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Get ready for more fiber in utility networks

By Max Burkhalter
July 5, 2013

The rise of solar power as an efficient, though intermittent, power source offers considerable potential for more sustainable energy delivery across the entire utility grid landscape. However, if you look closely at solar energy's potential, you'll notice that it also brings plenty of challenges along with the opportunity for better energy delivery and use patterns. The intermittent nature of solar power is among the greatest of these problems, as unpredictability in solar energy generation makes it difficult for utility providers to perform effective capacity planning.

Cabling Installation & Maintenance magazine reported that fiber-optic cabling systems deployed at utility solar arrays could prove integral in maximizing the renewable energy resource.

Understanding solar power challenges and how fiber helps
The problem with intermittent energy sources is that nobody has really figured out a great way to store large quantities of electricity for a long time. This means that power pretty muchhas to be used when it is generated or left to dissipate. For utility providers, depending on intermittent resources could mean using rolling blackouts or brownouts to deal with times when energy generation does not meet demands. Using solar in conjunction with other power generation sources can alleviate this issue, but renewable energy is still the ideal, meaning that utility providers need to constantly understand how much power is being generated at solar arrays, the report said.

This is where fiber comes into play. Solar arrays are generally huge, at least in terms of land covered, because even setups with a small number of panels generally distribute those architectures to locations where they collect UV rays as efficiently as possible. This creates an environment in which copper is far from perfectbecause it cannot cover the distance. The report explained that fiber is also resistant to lightning, will not face interference from all the electricity in the area and offers the performance needed to support rapid data delivery to help utility providers make effective decisions.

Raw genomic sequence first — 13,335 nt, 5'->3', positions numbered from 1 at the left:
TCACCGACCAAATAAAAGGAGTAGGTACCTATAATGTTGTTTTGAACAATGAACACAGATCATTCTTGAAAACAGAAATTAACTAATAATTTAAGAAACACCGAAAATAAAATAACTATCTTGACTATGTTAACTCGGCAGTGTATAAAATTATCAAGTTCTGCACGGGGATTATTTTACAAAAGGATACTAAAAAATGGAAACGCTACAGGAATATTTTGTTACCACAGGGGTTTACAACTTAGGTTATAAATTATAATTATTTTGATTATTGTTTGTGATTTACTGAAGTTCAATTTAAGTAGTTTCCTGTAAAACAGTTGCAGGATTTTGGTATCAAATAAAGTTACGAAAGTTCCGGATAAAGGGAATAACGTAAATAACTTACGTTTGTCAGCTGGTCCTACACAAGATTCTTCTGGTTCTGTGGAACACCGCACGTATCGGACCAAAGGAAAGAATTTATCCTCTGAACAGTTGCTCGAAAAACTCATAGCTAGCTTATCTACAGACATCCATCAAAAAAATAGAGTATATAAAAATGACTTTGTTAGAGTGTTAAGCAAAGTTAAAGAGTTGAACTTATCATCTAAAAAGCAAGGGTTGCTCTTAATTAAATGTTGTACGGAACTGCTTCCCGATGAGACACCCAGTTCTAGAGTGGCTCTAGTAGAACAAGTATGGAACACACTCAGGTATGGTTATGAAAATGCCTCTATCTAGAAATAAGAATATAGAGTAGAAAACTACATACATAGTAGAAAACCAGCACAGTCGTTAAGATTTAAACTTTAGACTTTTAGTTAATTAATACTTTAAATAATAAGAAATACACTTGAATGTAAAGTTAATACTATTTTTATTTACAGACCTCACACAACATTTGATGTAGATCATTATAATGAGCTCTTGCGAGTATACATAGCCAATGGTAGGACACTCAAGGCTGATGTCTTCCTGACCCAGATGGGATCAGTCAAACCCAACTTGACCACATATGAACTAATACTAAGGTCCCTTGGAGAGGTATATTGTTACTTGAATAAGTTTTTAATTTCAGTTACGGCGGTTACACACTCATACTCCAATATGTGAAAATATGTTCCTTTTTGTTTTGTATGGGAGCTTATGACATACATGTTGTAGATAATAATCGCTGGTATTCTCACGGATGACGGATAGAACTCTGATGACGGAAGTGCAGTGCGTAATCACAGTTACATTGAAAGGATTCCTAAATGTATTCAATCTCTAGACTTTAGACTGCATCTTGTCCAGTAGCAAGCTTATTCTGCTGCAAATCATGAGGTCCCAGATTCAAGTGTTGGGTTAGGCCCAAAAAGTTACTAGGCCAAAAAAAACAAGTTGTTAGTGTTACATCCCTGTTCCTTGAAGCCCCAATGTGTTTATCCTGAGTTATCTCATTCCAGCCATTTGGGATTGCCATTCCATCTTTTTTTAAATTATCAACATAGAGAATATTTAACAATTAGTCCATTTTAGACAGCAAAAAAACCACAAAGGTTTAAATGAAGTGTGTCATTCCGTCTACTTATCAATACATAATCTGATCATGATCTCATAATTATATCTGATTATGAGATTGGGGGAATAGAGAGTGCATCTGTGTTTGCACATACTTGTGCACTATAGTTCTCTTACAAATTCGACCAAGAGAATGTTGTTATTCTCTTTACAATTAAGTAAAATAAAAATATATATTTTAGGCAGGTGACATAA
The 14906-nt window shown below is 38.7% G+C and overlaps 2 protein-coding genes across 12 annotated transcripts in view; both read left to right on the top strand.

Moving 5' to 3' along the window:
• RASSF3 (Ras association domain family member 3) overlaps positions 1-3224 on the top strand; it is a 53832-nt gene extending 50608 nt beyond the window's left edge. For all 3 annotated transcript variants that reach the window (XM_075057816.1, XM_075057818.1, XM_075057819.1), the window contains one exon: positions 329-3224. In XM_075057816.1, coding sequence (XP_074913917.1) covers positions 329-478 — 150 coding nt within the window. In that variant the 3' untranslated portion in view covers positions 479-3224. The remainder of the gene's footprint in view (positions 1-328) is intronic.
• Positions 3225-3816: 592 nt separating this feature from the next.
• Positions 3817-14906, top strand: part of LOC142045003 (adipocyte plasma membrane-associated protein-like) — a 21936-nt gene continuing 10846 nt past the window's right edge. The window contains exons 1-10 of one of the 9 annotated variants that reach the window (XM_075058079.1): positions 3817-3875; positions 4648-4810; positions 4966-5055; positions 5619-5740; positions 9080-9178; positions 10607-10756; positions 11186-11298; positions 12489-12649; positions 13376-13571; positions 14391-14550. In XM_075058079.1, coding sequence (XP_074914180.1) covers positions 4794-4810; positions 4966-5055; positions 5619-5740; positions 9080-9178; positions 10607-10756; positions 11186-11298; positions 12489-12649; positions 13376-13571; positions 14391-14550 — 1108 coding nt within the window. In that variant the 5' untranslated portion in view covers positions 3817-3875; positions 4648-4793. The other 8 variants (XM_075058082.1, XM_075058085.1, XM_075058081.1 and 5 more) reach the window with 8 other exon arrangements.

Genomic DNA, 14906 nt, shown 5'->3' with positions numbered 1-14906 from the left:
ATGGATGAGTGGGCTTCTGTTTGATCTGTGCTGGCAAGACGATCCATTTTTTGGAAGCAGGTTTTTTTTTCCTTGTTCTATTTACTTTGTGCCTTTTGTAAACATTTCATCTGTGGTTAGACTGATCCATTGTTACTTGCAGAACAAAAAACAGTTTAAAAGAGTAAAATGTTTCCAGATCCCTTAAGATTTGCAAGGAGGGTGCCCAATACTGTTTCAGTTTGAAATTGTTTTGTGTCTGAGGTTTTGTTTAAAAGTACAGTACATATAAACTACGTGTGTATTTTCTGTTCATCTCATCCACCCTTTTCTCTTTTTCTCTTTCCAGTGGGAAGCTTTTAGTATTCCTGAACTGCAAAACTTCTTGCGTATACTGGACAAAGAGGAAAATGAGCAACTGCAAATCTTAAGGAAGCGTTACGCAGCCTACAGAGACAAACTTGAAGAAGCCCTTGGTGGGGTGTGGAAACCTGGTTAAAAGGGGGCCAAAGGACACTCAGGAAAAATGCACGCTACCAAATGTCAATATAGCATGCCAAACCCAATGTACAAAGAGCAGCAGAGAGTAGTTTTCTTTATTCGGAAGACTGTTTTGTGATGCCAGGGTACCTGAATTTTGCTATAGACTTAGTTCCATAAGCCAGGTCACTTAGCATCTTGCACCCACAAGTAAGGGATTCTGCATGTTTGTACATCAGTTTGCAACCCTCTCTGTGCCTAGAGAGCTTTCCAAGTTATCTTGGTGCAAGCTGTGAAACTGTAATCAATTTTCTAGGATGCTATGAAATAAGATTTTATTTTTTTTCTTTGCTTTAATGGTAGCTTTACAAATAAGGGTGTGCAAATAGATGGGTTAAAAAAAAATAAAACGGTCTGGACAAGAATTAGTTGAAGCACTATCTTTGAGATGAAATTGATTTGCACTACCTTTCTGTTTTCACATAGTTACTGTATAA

Making fiber work in the broad scope of solar arrays
Moving forward, power generation sites like solar arrays will likely end up connecting to the smart grid. This creates an environment in which the systems at the array will need both serial to Ethernet and fiber to Ethernet functionality. The core smart grid network will, in most cases, need to be built using Ethernet protocols and equipment to keep costs under control. However, specialized serial solutions that are common in utility setups and fiber deployments, like those in solar arrays, will make both media converters and terminal servers vital.

Perle offers a range of cost effective serial-to-Ethernet converters to help meet NERC-CIP compliance for the protection of critical cyberassets in substations. The IOLAN SDS HV/LDC Terminal Server is designed to meet theharsh environments associated with Power Substations with attributes such as support for substation AC and DC voltage ranges, extended operating temperatures and meeting emission, immunity and safety approvals associated with substation IT equipment.


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